Colorless Tsukuru Tazaki and His Years of Pilgrimage by Haruki Murakami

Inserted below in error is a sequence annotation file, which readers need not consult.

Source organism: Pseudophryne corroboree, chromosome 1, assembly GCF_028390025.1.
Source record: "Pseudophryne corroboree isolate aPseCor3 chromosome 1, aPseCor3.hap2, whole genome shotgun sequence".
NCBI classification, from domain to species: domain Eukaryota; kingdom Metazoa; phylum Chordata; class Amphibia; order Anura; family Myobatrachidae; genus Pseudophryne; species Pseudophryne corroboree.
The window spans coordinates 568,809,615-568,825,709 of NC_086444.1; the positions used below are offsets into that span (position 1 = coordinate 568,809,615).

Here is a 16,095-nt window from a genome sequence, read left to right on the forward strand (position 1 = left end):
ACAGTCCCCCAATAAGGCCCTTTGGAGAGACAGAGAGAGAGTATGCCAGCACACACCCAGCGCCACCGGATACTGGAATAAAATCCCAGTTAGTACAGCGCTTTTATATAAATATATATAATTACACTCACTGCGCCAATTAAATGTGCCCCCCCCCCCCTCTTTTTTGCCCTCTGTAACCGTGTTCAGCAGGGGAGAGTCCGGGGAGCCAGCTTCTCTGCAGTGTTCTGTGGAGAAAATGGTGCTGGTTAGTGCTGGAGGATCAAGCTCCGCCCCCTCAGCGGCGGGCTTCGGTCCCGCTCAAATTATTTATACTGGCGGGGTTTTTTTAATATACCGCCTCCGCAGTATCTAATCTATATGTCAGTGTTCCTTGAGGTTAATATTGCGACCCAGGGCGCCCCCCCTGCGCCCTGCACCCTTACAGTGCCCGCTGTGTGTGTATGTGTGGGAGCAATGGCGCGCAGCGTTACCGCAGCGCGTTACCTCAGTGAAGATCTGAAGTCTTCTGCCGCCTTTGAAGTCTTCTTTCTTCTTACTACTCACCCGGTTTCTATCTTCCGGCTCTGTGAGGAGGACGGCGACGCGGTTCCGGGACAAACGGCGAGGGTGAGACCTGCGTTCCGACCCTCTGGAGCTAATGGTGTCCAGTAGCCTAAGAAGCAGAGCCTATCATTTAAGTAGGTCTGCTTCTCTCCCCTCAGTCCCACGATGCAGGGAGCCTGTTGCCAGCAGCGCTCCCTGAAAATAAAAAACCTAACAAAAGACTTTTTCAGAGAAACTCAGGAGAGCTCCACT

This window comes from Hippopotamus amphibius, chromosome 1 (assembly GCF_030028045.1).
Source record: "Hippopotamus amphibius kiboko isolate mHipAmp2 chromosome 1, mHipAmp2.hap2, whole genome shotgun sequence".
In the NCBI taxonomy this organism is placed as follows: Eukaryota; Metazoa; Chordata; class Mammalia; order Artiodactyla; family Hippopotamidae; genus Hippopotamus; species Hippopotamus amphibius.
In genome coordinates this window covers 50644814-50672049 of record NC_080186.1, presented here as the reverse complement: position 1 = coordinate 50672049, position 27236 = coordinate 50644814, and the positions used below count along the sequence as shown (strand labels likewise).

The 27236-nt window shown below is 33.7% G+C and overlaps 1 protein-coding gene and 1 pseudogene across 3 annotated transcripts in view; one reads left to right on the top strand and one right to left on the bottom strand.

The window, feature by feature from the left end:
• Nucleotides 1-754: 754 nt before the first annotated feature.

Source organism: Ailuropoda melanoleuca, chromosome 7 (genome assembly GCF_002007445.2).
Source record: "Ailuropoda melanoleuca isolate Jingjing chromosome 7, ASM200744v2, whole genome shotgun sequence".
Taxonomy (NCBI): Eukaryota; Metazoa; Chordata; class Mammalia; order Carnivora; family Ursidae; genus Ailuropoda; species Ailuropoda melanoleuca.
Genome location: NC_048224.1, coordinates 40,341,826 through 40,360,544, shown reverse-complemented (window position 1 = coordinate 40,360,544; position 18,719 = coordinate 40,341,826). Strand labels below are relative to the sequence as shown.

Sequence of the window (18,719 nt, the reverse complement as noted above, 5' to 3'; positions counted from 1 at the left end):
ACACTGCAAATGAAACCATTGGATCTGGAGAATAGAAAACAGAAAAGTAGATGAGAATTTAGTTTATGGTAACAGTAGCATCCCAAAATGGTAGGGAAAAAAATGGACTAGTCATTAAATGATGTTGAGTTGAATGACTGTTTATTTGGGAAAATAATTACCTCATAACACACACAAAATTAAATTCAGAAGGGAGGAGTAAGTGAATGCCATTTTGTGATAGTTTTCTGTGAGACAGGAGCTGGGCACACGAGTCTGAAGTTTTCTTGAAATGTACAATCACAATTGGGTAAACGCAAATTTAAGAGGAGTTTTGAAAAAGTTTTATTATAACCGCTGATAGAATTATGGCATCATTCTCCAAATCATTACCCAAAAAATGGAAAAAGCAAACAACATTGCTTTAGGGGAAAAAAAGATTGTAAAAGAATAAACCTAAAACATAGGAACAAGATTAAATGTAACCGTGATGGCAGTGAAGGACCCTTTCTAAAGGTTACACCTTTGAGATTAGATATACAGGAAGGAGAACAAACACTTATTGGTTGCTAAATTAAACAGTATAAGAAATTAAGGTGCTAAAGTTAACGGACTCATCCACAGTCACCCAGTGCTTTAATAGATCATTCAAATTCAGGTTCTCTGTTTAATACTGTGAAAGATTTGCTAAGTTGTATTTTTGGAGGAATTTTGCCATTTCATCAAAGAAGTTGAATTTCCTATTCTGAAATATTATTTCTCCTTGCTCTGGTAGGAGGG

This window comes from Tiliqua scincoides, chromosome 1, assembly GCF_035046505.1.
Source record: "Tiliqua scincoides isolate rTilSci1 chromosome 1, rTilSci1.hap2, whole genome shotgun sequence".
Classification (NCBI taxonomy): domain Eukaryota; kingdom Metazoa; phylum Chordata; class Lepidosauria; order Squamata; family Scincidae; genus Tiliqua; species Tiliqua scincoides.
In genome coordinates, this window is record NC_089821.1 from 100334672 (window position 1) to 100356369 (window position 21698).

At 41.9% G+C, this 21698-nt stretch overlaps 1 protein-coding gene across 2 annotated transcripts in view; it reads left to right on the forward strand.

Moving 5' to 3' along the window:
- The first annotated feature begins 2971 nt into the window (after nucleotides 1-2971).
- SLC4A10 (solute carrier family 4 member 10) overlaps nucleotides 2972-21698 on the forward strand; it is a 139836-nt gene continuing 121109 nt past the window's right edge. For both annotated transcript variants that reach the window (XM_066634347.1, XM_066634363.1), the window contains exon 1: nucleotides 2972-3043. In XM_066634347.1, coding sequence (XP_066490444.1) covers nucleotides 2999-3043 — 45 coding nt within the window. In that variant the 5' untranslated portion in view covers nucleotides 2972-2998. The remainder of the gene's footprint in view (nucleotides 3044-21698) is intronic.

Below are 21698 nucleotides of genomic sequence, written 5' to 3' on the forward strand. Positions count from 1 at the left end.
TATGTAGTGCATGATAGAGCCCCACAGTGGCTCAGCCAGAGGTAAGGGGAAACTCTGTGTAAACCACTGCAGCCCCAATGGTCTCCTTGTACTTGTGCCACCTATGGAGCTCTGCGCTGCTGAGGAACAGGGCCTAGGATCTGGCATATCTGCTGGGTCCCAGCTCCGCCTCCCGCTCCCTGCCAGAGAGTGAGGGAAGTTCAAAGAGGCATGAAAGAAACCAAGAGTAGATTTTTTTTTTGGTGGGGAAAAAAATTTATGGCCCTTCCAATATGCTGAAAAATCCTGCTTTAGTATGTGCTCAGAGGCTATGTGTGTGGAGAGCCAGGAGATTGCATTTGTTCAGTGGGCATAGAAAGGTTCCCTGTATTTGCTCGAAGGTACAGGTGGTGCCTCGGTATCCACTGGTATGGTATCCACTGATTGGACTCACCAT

Colorless Tsukuru Tazaki and His Years of Pilgrimage by Haruki Murakami is a little different from his usual books in that there is no obvious element of sci-fi-esque or ghostly fantasy, no otherworldly aspect to the tale aside from vivid dreams, self-doubt, guilt and metaphors. But it is still a beautiful book, and I couldn’t help but feel that the name Tsukuru Tazaki was chosen perfectly. As the story began, as Tsukuru felt himself colourless and meaningless, his name, too, was difficult for me to remember. But as the story grew, as his character took on a greater depth despite his belief that he is nothing more than an empty shell, so too did my memory of his name. This book doesn’t answer all his questions though. There are parts to it left untied – Shiro and Haida being the two most glaring loose ends. I have no doubt that this was done on purpose, that it was far from an oversight, to teach Tsukuru, and perhaps ourselves, that one can close certain chapters in their lives and move on, even if we don’t have all the answers, and how important it is to do so instead of lingering forever in the past. Colorless Tsukuru Tazaki and His Years of Pilgrimage is a lot less complex compared to Murakami’s other works, but it is nonetheless a story with great depth and a good read for fans and beginner Murakami readers alike.

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